Humor Feed

Moving to Assisted Living? Helping an Elder Leave Behind Their Pet

Dear Candid Caregiver:...I’ve checked around, and while some local ALFs will let people bring their cats, none locally will allow them to keep a dog because dogs need to be let outside, among other excuses. I’d take Tippy Read more →


Dear Candid Caregiver: My dad enjoys going to the park and watching kids play. Since I try hard to give him the best life he can have considering that he has Alzheimer’s disease, I find this a positive experience. The problem is that there are times when Dad is glaringly inappropriate and I don’t know how to handle these moments. As an example, last week, he saw a child in the park dipping his toes in a pond. Dad began lecturing the child about not “falling in.” Of course, the child was confused and the mother seemed upset. I explained dad’s situation to the mom and she was kind, but I was embarrassed.  Read more →


Some situations, of course, leave no room for laughter. But some tough times can offer moments of levity if we choose to recognize them. My sister, Beth, and I experienced what to some people may be a rather macabre situation during the three days our mother was going through the death process. If we hadn't maintained our senses of humor, I'm not sure how we would have handled those sad, seemingly endless days. Read more →


t's been nearly a decade since I began sharing my personal caregiving stories with the public, first via the book "Minding Our Elders: Caregivers Share Their Personal Stories" and later through a newspaper column, on my own blog and then contributing to major websites such as HealthCentral.com. When I first started sharing my stories and looking for others who had similar tales to tell, people tended to be reticent about speaking up. Now, sharing caregiver "in the trenches" stories has become a major part of caregiver self-care and even survival. Read more →


Dear Candid Caregiver: My husband and I have been married for 25 years and have raised two children. Just as we were thinking that we’d be able to travel because the kids are old enough to be on their own, my in-laws started having one health problem after another. I know that this isn’t my husband’s fault, and I also understand that if it were my parents I’d be scrambling with trying to help them out. However, I do think that my husband should pressure his siblings to do more. Yes, his siblings live out of town and we live in the same community, but his siblings... Read more →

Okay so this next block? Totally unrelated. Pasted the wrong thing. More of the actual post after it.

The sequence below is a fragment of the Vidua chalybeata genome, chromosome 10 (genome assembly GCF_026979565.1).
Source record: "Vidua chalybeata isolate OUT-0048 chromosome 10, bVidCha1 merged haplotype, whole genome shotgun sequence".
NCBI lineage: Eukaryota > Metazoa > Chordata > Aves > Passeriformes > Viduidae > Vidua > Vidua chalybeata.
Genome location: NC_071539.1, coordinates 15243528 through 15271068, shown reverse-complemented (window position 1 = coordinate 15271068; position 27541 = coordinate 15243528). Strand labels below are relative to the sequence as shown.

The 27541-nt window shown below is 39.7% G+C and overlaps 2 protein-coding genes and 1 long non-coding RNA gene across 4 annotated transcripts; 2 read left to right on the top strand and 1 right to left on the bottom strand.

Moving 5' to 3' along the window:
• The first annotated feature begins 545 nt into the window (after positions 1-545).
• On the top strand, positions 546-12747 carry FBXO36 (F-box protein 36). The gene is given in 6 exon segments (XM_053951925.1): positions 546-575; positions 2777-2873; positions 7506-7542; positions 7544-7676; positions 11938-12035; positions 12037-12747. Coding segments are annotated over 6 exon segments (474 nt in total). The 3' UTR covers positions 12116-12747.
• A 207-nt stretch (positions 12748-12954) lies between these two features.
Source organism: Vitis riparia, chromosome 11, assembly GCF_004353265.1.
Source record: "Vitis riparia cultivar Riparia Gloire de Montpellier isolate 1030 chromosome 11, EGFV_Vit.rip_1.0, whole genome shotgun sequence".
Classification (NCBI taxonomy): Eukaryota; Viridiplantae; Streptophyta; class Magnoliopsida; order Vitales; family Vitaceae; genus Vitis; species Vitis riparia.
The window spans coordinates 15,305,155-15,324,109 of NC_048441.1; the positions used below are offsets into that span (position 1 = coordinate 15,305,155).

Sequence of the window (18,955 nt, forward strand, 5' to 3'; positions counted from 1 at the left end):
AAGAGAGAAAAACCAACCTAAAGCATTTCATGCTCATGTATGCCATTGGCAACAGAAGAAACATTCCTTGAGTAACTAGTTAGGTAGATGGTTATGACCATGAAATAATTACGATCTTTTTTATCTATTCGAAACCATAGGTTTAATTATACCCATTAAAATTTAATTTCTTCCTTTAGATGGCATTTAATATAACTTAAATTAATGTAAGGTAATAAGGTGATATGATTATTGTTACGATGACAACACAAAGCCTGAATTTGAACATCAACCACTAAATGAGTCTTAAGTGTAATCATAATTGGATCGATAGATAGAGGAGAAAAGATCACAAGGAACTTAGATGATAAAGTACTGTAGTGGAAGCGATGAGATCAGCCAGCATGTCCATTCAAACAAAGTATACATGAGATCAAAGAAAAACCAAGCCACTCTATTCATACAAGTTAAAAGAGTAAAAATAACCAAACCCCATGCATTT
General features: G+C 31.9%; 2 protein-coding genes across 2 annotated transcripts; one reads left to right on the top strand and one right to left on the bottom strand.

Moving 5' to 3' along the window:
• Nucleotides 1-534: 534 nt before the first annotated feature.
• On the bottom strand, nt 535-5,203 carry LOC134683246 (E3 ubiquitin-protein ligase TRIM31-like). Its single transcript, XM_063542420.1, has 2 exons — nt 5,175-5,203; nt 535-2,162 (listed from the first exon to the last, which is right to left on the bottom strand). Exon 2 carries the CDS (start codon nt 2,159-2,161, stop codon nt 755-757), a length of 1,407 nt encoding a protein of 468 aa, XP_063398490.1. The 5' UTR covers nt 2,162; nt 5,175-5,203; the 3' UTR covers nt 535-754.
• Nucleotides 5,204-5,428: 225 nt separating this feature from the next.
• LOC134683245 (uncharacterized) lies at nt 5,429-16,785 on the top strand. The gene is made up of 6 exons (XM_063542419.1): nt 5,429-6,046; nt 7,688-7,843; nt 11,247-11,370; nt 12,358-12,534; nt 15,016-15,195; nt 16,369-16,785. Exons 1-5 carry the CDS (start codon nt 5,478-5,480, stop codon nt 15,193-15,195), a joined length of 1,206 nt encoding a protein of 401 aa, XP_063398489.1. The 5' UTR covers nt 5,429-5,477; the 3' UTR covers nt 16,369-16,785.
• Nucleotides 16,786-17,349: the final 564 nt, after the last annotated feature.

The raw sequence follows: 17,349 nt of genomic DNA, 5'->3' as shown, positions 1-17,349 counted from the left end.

Dear Candid Caregiver: My husband and I have been married 2 for5 years and have raised two children. Just as we were thinking that we’d be able to travel because the kids are old enough to be on their own, my in-laws started having one health problem after another. I know that this isn’t my husband’s fault, and I also understand that if it were my parents I’d be scrambling with trying to help them out. However, I do think that my husband should pressure his siblings to do more... Read more →


People living with dementia are the only ones who really understand what it’s like to live with their form of the disease, whether it’s Alzheimer’s or another type such as frontotemporal (FTD) or Lewy body (LBD). Sadly, the ability to communicate becomes compromised by dementia. That being said, care partners can, if we take time to search out the meaning behind their words or actions, continue to improve the care provided. Here are some tips that can help you.  Read more →


Unfair as it may seem, even in families of many adult children, one sibling usually becomes the primary caregiver for their aging parents. In many families, such as mine, this person is the one who lives the closest to the parents and/or is most suited for the task of caregiving. In my case, it was both. This fact didn’t keep my sister, who lived about 50 miles away, from coming to town nearly every weekend to visit with our parents and help out. However, in some families, this relatively short distance would be enough of an excuse for some siblings to justifying helping minimally and infrequently. Read more →


After decades of caregiving, I’ve experienced some negative effects. However, I've also experienced positive effects that continue to give me pleasure and enhance my life. I saved the positive aspects of caregiving for the second article because, having recently written about the ill effects on our health caused by negative thinking, it seemed more authentic to me as a writer. Also, as a person, when possible I like to concentrate on the positive. Below are a few of the many things that I feel I have gained, and still am gaining, from long-term caregiving. Read more →


Most of us know that positive thinking is supposed to enhance our lives but thinking positively, especially for some personalities, can be easier said than done. Life can be hard. If you have dementia or another terminal illness, or if you provide care for someone who does, thinking positively can seem impossible. Read more →